Mountain Bluebird and grub


The Mountain Bluebird is an insectivore that particularly favours eating caterpillars. Yet, in the many pictures I have taken of this bird foraging, it is only rarely that I have captured an image of its successful insect capture.

The birds’ hunting success rate seems as remarkably low as has my own success rate in capturing images of the birds’ insect captures. 

So, it was a delight to see a female Mountain Bluebird which had just captured a caterpillar. 

The caterpillar was quickly aligned with the bluebird’s bill and swallowed.


This entry was posted in birds, bugs. Bookmark the permalink.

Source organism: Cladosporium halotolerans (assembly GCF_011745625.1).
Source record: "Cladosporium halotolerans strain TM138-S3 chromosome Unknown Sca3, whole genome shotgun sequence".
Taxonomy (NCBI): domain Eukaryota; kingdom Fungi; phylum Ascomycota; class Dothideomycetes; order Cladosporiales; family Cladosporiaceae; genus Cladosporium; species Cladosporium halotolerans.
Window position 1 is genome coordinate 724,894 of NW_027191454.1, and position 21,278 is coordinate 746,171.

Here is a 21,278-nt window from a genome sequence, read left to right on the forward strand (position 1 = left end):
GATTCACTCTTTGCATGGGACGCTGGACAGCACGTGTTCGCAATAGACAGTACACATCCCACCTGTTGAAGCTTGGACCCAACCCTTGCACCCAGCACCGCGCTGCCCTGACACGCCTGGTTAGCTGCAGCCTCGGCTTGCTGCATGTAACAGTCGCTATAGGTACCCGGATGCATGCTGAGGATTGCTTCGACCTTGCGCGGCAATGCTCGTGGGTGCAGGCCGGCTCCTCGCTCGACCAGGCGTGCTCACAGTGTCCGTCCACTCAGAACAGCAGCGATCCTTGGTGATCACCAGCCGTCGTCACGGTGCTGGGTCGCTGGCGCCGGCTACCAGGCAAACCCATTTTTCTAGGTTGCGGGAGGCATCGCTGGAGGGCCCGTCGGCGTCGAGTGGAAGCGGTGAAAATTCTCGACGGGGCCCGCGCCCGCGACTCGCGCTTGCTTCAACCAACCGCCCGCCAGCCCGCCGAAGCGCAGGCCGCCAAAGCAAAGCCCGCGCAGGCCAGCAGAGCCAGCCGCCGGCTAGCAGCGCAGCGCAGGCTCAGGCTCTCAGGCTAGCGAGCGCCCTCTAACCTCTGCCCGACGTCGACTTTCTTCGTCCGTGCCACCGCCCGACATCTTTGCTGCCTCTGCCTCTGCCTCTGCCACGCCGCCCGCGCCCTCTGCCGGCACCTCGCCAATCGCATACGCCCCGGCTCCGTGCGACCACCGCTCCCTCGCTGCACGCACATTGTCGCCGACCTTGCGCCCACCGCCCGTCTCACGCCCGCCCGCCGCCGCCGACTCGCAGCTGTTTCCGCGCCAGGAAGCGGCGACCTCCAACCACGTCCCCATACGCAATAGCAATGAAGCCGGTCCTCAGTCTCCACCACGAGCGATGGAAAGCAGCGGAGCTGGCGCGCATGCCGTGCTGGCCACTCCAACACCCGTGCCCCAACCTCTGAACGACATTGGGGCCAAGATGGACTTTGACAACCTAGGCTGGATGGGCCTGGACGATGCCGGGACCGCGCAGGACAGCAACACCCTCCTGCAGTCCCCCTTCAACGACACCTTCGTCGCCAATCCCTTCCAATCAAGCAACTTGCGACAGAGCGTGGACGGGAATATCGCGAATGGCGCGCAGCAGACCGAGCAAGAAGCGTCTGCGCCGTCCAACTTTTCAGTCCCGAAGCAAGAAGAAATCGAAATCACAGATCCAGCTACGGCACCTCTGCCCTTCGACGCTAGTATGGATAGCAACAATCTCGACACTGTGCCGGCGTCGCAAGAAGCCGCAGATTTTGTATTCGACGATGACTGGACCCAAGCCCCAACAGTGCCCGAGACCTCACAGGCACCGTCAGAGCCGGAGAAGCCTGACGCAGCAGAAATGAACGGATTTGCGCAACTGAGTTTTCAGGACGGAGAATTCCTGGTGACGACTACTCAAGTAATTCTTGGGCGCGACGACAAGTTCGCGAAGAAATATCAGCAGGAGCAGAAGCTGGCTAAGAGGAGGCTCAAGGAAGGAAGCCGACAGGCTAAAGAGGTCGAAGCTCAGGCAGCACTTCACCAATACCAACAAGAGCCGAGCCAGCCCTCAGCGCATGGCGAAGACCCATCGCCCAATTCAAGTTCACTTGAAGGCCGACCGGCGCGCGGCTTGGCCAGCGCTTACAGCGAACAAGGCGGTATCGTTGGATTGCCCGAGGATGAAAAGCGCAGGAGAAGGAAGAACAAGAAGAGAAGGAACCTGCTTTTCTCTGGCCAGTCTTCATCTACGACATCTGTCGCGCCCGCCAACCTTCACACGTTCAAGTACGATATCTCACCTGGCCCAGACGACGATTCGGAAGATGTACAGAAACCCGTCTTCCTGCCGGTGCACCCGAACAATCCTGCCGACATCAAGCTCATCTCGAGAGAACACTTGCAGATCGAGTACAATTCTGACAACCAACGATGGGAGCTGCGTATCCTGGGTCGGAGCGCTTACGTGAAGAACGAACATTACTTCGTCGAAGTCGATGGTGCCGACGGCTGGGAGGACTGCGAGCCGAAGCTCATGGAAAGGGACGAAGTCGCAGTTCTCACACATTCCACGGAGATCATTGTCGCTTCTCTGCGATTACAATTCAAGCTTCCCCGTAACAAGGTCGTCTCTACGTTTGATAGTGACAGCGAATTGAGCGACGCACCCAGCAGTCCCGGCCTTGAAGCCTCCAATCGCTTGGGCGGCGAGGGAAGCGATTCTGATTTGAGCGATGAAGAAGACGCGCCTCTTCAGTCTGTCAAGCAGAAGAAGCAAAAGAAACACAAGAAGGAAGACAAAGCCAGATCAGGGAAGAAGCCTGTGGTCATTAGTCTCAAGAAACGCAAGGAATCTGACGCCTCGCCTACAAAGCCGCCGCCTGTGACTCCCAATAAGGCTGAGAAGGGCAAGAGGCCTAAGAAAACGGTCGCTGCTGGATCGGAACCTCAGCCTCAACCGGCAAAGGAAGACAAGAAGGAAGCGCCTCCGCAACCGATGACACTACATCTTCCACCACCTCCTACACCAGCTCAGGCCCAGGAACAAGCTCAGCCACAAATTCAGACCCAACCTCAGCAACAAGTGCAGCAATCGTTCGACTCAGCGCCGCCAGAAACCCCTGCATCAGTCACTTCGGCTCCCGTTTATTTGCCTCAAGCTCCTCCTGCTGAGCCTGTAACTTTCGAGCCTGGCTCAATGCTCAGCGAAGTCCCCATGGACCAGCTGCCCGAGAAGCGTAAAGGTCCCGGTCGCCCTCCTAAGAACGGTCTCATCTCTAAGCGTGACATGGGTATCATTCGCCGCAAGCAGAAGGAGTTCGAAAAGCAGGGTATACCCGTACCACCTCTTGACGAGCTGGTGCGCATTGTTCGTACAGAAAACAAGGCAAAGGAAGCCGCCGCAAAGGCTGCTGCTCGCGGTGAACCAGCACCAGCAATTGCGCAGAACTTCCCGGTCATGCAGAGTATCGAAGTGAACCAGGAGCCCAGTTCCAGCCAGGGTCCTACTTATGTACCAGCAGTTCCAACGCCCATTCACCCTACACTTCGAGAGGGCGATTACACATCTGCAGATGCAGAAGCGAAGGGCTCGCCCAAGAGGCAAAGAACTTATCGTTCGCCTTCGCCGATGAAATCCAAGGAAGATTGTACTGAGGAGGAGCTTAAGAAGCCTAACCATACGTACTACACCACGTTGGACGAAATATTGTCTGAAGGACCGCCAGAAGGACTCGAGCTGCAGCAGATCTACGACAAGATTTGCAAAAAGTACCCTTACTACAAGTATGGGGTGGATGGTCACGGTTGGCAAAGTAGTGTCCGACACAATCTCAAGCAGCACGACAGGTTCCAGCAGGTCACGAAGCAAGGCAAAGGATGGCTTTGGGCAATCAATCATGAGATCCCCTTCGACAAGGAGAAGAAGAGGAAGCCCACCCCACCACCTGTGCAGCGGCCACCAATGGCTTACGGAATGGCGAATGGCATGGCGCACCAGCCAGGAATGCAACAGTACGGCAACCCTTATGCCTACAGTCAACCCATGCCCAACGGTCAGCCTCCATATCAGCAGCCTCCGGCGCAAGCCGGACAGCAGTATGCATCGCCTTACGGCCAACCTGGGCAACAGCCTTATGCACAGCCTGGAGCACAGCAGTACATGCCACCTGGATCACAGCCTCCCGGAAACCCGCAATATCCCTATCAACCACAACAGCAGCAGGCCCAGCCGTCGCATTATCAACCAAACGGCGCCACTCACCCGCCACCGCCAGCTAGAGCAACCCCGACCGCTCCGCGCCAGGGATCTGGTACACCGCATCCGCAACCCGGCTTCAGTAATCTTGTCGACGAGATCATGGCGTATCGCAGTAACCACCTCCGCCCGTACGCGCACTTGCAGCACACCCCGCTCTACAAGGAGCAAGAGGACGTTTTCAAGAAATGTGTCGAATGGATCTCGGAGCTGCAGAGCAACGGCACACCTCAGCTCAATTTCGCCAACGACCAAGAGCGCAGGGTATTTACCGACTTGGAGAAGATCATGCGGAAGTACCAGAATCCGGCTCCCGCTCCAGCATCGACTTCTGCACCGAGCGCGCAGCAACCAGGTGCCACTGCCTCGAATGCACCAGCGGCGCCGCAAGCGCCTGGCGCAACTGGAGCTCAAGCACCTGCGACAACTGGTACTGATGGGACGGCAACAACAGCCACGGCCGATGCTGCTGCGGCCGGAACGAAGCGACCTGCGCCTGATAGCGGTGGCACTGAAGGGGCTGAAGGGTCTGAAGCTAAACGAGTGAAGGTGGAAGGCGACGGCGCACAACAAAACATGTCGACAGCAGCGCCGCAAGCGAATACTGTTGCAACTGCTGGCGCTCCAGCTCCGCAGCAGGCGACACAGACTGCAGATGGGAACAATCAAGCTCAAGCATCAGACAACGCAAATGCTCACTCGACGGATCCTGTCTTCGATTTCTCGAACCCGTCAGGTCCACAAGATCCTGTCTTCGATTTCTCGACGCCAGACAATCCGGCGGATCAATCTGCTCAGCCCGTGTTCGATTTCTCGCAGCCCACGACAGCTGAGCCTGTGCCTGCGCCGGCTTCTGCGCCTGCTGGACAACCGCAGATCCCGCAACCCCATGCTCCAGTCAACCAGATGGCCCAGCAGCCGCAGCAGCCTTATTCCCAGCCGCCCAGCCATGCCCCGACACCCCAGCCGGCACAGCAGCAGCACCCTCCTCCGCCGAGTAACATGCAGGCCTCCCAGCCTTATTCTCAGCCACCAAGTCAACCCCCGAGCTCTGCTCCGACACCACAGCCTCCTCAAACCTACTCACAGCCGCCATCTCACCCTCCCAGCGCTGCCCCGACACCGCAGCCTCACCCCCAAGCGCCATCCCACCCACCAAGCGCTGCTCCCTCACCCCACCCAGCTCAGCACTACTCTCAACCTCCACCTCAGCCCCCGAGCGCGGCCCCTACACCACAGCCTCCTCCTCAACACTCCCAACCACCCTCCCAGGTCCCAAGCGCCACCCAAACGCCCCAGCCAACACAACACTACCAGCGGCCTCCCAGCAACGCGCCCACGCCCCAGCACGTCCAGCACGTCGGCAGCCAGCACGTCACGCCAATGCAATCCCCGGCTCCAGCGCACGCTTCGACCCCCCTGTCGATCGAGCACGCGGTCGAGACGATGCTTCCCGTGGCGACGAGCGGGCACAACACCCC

5 Responses to Mountain Bluebird and grub

  1. Trevor Goward says:

    This bird’s guileless mien somehow puts me in mind of the virgin Mary in Michelangelo’s Pieta. Go figure.

  2. Jean Simpson says:

    Such beautiful birds. Why do I never see male or female in Rosemont?

    • Alistair says:

      Jean, during the breeding season, bluebirds look for insects over open grasslands containing a few perches to hunt from. The manicured properties in town are probably just not sufficiently bountiful for them.

      • Jean Simpson says:

        Thank you for the explanation. Perhaps there is a similar reason why I do not seem to be able to attract hummingbirds to my yard

Comments are closed.